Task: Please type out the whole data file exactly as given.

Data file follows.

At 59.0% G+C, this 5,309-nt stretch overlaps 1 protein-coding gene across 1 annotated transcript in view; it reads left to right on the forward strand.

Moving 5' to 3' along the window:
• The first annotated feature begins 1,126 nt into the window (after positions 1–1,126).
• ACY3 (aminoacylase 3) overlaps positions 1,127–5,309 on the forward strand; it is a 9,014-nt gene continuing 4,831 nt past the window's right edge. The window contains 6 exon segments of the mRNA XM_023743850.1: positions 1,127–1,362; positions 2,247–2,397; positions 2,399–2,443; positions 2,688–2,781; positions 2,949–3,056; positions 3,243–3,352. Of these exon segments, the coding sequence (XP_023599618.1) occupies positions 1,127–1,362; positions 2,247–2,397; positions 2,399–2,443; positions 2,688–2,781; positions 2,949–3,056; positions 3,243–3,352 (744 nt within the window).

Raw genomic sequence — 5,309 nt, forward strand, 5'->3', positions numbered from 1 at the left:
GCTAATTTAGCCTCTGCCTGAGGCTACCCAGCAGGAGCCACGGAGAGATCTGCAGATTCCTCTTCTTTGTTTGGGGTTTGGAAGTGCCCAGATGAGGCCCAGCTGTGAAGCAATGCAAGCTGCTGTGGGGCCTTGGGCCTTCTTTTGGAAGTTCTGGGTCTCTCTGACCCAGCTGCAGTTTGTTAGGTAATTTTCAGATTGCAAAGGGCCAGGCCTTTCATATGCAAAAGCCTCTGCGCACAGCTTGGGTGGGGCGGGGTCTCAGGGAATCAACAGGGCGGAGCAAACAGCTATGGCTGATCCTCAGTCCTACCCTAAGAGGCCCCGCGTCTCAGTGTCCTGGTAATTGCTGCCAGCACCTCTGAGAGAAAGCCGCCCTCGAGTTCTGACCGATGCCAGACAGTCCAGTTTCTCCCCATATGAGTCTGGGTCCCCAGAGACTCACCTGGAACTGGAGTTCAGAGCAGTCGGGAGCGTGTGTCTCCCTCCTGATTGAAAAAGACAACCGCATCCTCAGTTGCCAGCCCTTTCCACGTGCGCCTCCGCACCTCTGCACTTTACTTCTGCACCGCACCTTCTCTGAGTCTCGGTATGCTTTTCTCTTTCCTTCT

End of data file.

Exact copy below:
At 59.0% G+C, this 5,309-nt stretch overlaps 1 protein-coding gene across 1 annotated transcript in view; it reads left to right on the forward strand.

Moving 5' to 3' along the window:
• The first annotated feature begins 1,126 nt into the window (after positions 1–1,126).
• ACY3 (aminoacylase 3) overlaps positions 1,127–5,309 on the forward strand; it is a 9,014-nt gene continuing 4,831 nt past the window's right edge. The window contains 6 exon segments of the mRNA XM_023743850.1: positions 1,127–1,362; positions 2,247–2,397; positions 2,399–2,443; positions 2,688–2,781; positions 2,949–3,056; positions 3,243–3,352. Of these exon segments, the coding sequence (XP_023599618.1) occupies positions 1,127–1,362; positions 2,247–2,397; positions 2,399–2,443; positions 2,688–2,781; positions 2,949–3,056; positions 3,243–3,352 (744 nt within the window).

Raw genomic sequence — 5,309 nt, forward strand, 5'->3', positions numbered from 1 at the left:
GCTAATTTAGCCTCTGCCTGAGGCTACCCAGCAGGAGCCACGGAGAGATCTGCAGATTCCTCTTCTTTGTTTGGGGTTTGGAAGTGCCCAGATGAGGCCCAGCTGTGAAGCAATGCAAGCTGCTGTGGGGCCTTGGGCCTTCTTTTGGAAGTTCTGGGTCTCTCTGACCCAGCTGCAGTTTGTTAGGTAATTTTCAGATTGCAAAGGGCCAGGCCTTTCATATGCAAAAGCCTCTGCGCACAGCTTGGGTGGGGCGGGGTCTCAGGGAATCAACAGGGCGGAGCAAACAGCTATGGCTGATCCTCAGTCCTACCCTAAGAGGCCCCGCGTCTCAGTGTCCTGGTAATTGCTGCCAGCACCTCTGAGAGAAAGCCGCCCTCGAGTTCTGACCGATGCCAGACAGTCCAGTTTCTCCCCATATGAGTCTGGGTCCCCAGAGACTCACCTGGAACTGGAGTTCAGAGCAGTCGGGAGCGTGTGTCTCCCTCCTGATTGAAAAAGACAACCGCATCCTCAGTTGCCAGCCCTTTCCACGTGCGCCTCCGCACCTCTGCACTTTACTTCTGCACCGCACCTTCTCTGAGTCTCGGTATGCTTTTCTCTTTCCTTCT